Week #75; Wed, Jun 05: Psalm 34:1-49:20

PERSONAL OBSERVATIONS:

1. Psalms has five sections (1-41, 42-72, 73-89, 90-106, and 107-150) that each close with a doxology.

2. Psalm 34 pertains to the time of 1 Samuel 21 that records David taking the holy bread, his flight to Gath with the sword of Goliath, and pretending to be mad when arriving at Gath. It is another acrostic poem that uses successive letters of the Hebrew alphabet to begin each verse.

3. Psalm 37 draws clear distinction about the rewards for the meek and punishment of evildoers that leaves no room for wiggle.

4. Psalm 38 brings Job 6:4 and 23:4 to mind regarding the wrath of God being against him. But is there more to it? Is another evil element involved?

5. Psalm 40 refers to the “scroll of the book” and about what is written of him pertaining to Luke 24:44 and fulfillment of prophecy.

6. Psalm 41 ends with a doxology that blesses the Lord, the God of Israel, from everlasting to everlasting.

CHAPTER OBSERVATIONS:
Psalm 34, Taste and See That the Lord is Good
1. David pleas with the reader to exalt the Lord together and magnify the Lord with him.

2. He sought the Lord, and He answered him and delivered him from all his fears.

3. The “angel of the Lord” [some read as Jesus in the OT] encamps around those who “fear” and “delivers” them.

4. Taking refuge in the Lord is a blessing; fearing Him results in lacking nothing.

5. To learn to fear the Lord, keep your tongue and lips from evil, turn away from evil, do good, seek peace and pursue it.

6. This is the insight, “Affliction will slay the wicked, and those who hate the righteous will be condemned.”

Psalm 35, Great Is The Lord
1. David seeks the Lord to help him fight against those who fight against him.

2. The term “angel of the Lord” is used again when David calls for help to drive away his enemies like chaff before the wind and again when he envisions the way of the enemy as dark and slippery when they are being pursued.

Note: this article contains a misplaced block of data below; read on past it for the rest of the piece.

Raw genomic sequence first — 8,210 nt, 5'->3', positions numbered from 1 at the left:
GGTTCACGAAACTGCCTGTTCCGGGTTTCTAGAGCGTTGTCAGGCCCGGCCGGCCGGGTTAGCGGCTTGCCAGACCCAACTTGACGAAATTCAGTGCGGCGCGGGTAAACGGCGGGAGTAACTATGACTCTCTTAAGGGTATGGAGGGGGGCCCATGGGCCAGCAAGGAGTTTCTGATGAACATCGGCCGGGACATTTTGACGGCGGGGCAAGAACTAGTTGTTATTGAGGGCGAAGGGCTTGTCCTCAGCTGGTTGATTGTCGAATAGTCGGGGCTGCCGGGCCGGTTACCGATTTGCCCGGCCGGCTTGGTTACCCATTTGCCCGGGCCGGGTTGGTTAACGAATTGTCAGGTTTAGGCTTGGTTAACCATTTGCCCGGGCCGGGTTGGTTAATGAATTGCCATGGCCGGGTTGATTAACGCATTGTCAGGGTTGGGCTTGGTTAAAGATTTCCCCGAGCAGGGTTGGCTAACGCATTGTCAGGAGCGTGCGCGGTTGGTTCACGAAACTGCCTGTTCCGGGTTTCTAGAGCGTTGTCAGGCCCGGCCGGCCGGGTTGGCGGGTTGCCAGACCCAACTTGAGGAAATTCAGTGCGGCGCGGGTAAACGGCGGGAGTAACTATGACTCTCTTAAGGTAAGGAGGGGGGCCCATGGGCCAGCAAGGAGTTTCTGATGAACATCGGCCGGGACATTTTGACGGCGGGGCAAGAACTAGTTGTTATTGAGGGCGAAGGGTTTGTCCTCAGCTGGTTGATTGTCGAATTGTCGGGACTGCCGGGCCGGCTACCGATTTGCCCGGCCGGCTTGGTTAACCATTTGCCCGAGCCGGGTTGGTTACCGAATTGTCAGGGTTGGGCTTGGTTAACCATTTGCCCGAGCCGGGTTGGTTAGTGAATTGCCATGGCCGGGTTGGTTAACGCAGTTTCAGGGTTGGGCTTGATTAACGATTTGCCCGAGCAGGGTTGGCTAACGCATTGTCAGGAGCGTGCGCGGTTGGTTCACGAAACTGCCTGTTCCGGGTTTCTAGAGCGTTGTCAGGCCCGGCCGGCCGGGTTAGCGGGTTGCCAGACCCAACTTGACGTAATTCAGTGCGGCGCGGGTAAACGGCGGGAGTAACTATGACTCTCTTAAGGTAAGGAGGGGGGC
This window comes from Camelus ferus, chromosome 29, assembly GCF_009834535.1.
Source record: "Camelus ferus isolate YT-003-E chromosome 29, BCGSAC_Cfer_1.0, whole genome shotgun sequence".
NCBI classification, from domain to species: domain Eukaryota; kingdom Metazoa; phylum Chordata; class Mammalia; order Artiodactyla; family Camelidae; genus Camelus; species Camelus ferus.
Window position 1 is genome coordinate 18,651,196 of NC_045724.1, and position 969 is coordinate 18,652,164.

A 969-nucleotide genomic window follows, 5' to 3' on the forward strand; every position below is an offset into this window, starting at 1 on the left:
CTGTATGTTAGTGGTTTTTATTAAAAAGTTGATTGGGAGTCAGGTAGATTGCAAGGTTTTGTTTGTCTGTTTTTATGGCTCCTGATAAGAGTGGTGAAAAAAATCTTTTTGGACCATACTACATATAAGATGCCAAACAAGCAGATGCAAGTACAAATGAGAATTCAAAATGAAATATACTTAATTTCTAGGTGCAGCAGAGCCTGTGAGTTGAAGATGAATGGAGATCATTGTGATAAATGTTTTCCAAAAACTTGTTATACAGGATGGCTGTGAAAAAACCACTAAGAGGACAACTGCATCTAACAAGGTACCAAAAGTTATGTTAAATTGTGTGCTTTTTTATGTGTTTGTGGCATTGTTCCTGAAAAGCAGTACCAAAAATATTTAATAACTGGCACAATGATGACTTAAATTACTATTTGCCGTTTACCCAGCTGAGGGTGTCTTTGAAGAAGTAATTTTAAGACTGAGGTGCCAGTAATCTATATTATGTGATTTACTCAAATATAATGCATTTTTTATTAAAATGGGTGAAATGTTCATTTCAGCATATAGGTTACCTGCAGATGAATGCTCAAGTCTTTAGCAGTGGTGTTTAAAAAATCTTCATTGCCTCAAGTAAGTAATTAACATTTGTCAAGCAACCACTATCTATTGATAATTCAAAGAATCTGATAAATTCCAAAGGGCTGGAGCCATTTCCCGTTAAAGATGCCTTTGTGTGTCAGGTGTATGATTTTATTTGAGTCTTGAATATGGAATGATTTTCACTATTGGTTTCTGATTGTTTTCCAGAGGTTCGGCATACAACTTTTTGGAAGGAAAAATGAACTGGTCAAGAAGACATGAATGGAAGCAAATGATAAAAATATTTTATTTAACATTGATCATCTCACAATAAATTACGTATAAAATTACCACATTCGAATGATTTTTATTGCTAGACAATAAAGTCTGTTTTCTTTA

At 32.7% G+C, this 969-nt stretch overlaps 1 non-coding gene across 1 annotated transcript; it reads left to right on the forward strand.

3. David uses the term “soul” to reflect the depth of his communications with the Lord.

4. He portrays how his enemies have dug a pit and hid their net “without cause” to ensnare him.

5. His enemies repay him evil for good even though he prayed, fasted and wore sackcloth when they were sick.

6. David declares, “Great is the Lord” who delights in the welfare of his servant!” and he promises to praise Him all the day long.

Psalm 36, How Precious Is Your Steadfast Love
1. David asserts that wicked transgressors have no fear of God, they cease to act wisely and do good.

2. But, the righteous man and beast, you save, “O Lord . . . how precious is your steadfast love O God.”

3. David announces, “For with you is the fountain of life; in your light do we see light.”

Psalm 37, He Will Not Forsake His Saints
1. David says to, “Fret not . . . be not envious of wrongdoers! For they will soon fade like the grass and wither like the green herb!”

2. He exclaims, “Trust in the Lord and do good, . . . Delight yourself in the Lord, . . . Commit your way to the Lord, . . . and Be still before the Lord and wait patiently for him.”

3. Three verses pertain to the reward for the meek: “verse 9 . . . those who wait for the Lord shall inherit the land, verse 11 . . . the meek shall inherit the land and delight themselves in abundant peace, and verse 29 . . . the righteous shall inherit the land and dwell upon it forever.”

4. David asserts, “The Lord laughs at the wicked, for he sees that his day is coming.”

5. David meditates in his heart that, “The Lord loves justice; he will not forsake his saints. . . . The law of his God is in his heart; his steps do not slip.”

6. David says, “The salvation of the righteous is from the Lord (Saved by grace through faith per Ephesians 2:8); he is their stronghold in the time of trouble (Psalm 46 pertains).”

Psalm 38, Do Not Forsake Me, O Lord
1. David places all his longings before the Lord as he is ready to fall when his pain is ever before him, yet he says, “I confess my iniquity; I am sorry for my sin.”

2. David pleads for the Lord to not forsake him and make haste to help him; he reaffirms that the Lord is his salvation!

Psalm 39, What Is the Measure of My Days?
1. David seeks to know the number of his days and to know his end while knowing that man is a mere breath.

2. He says, “Man heaps up wealth and knows not who will gather it.”

3. David pleads for the Lord to, “Deliver him from all his transgressions.”

4. David adds, “For I am a sojourner with you, a guest, like all my fathers.”

Psalm 40, My Help and My Deliverer
1. David explains that the Lord, “heard his cry for help and drew him up from the pit of destruction, out of the miry bog, and set his feet upon a rock, making his steps secure. He put a new song in his mouth, a song of praise to our God.”

2. He distinguishes how blessed is the man who makes the Lord his trust and does not turn to the proud.

3. He says sacrifices and offering are not the delight of the Lord, but it is based on doing the will of God; his law is written in his heart.